Volunteers help clean up around several businesses in downtown Sacramento that had been damaged during national protests over the weekend in response to the May 25 police killing of George Floyd, an unarmed black man in Minneapolis.
During normal times, McClellan Park is busy with 18,000 employees working for the 220 businesses on campus, which has 9 million square feet of building space. But due to the coronavirus, only the warehouses and a few offices remain open.
Gov. Gavin Newsom said that “some retail, manufacturing, and logistics businesses” would be allowed to reopen beginning May 8. Comstock’s spoke with Downtown Sacramento Partnership Executive Director Michael Ault about what a limited reopening might look like in the Sacramento region.
California’s essential workers will get new workers’ compensation protections under an executive order signed by Gov. Gavin Newsom — a move that could cost the state billions of dollars in claims from COVID-19-infected workers.
California is ready to partially reopen major sectors of its economy as early as this Friday, including retail shops and the manufacturers that supply them, Gov. Gavin Newsom said on May 4.
Comstock’s has been following four businesses that have been helping to drive the resurgence of Sacramento’s central city in recent years. Here’s how they’re faring a month into the shutdown.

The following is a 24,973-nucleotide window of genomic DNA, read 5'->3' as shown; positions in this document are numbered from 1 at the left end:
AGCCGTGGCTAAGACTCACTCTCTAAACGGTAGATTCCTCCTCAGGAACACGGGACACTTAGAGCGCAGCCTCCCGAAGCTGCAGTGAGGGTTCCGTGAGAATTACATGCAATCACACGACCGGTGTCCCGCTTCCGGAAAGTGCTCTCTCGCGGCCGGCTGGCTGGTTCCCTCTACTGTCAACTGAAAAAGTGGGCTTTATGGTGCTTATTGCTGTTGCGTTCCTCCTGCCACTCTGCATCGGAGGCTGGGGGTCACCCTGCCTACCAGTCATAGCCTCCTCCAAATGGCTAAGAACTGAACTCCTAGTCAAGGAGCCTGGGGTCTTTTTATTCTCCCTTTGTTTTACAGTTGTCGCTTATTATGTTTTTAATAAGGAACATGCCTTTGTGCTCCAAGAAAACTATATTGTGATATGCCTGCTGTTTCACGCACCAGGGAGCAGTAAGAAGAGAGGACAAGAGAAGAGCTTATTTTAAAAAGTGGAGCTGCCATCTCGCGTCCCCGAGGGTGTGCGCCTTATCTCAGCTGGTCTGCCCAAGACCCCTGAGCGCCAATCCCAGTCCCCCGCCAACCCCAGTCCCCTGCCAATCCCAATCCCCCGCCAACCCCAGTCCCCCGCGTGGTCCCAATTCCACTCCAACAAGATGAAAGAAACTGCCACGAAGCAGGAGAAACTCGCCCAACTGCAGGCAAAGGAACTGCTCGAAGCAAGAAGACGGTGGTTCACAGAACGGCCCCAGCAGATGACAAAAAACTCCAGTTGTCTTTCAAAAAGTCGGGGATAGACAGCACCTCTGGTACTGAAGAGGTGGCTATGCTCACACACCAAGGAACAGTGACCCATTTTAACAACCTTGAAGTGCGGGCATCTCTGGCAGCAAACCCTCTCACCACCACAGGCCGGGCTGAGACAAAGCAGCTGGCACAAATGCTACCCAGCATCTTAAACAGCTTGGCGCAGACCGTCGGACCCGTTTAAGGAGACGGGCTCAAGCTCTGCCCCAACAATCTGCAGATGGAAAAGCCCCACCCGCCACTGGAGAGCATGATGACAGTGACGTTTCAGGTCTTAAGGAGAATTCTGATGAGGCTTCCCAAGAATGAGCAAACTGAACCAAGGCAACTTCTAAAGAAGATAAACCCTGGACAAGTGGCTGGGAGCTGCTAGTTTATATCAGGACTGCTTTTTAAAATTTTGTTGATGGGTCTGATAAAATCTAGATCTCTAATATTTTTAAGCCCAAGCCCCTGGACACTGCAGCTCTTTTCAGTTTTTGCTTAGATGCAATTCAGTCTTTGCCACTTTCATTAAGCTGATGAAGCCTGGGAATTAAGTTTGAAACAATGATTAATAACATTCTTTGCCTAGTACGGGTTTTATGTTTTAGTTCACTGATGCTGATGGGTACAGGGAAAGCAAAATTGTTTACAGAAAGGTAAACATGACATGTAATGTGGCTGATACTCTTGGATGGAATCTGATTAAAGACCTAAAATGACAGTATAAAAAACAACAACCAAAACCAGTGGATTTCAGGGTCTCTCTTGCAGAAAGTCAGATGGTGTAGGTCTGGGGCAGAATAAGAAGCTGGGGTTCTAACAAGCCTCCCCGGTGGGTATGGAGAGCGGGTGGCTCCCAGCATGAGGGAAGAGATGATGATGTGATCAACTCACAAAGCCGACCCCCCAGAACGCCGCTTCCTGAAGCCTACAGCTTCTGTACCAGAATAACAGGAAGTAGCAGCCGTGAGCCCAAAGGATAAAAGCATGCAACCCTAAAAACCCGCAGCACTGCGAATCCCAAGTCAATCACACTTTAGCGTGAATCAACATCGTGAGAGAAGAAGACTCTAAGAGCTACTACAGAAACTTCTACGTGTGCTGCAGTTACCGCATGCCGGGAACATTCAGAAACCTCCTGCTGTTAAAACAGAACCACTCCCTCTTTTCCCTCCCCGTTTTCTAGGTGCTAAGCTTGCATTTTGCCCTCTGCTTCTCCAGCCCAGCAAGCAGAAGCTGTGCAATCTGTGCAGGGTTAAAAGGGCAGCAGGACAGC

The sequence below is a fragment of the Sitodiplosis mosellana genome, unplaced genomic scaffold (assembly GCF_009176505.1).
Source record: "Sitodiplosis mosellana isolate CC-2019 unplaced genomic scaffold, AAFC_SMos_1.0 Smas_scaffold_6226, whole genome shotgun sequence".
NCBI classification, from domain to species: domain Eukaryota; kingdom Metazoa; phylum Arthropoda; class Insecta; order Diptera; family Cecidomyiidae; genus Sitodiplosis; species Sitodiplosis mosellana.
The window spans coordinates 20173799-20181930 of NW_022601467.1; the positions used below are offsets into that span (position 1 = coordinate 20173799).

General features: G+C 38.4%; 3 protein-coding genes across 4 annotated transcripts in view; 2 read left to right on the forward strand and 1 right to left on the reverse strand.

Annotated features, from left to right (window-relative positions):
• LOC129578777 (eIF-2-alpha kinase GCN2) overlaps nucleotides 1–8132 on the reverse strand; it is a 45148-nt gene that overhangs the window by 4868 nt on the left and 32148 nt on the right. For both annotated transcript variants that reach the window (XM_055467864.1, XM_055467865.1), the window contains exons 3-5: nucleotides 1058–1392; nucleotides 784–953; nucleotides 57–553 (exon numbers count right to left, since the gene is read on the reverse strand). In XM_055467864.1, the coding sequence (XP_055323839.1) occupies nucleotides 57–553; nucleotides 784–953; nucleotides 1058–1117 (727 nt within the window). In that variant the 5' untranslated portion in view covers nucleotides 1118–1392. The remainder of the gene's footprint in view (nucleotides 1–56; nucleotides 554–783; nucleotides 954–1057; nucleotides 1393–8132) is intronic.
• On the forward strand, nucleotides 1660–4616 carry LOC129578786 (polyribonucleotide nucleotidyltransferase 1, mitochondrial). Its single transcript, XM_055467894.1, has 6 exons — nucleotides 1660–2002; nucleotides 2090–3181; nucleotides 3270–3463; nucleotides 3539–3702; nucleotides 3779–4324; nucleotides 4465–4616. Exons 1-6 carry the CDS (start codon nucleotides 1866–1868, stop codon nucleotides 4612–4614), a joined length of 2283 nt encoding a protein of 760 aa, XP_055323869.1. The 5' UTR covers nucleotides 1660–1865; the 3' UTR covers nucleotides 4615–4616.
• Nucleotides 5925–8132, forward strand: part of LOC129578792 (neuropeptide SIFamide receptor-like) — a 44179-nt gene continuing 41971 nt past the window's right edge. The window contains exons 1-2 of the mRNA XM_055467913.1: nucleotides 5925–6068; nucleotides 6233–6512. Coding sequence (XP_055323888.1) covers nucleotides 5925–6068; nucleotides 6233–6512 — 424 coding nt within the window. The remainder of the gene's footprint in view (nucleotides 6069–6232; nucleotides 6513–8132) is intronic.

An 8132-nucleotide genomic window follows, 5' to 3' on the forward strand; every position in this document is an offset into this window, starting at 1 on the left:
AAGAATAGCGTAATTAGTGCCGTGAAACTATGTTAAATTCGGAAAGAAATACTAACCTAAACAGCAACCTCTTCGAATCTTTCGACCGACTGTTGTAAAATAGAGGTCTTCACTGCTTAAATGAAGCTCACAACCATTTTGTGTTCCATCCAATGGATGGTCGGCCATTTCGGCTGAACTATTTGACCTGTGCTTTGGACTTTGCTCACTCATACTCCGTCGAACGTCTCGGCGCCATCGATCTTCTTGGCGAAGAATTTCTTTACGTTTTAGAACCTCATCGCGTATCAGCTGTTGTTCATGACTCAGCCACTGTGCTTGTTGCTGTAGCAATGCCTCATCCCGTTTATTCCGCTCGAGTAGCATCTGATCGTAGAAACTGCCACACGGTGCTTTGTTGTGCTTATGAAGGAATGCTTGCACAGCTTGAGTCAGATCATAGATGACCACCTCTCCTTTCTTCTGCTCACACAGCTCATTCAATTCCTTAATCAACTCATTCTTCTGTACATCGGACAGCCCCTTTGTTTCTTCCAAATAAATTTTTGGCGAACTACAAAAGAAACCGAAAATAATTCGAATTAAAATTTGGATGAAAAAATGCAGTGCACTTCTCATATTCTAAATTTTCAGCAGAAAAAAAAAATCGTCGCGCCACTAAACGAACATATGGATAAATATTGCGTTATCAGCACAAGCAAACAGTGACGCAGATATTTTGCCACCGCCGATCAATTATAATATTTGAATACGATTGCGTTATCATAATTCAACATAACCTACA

Social distancing may be good for public health these days, but it isn’t good for the California economy.
Coronavirus testing has been plagued by confusion, delays and chaos, with the number of available, usable tests far outstripped by the need. The situation, health care providers and experts say, has impaired their ability to know how many people have the virus — but a significantly larger number, they suspect, than that confirmed by state and federal officials.
On a bleary Monday morning in Sacramento with the Dow Jones industrial average tanking, on its way to a 2,997 point drop and its worst day since 1987, Greater Sacramento Economic Council President and CEO Barry Broome offered advice for local business owners that he knows won’t be popular.
Six utilities serving more than 21 million Californians have announced that they will not shut off customers’ power for nonpayment as the coronavirus continues to disrupt daily life.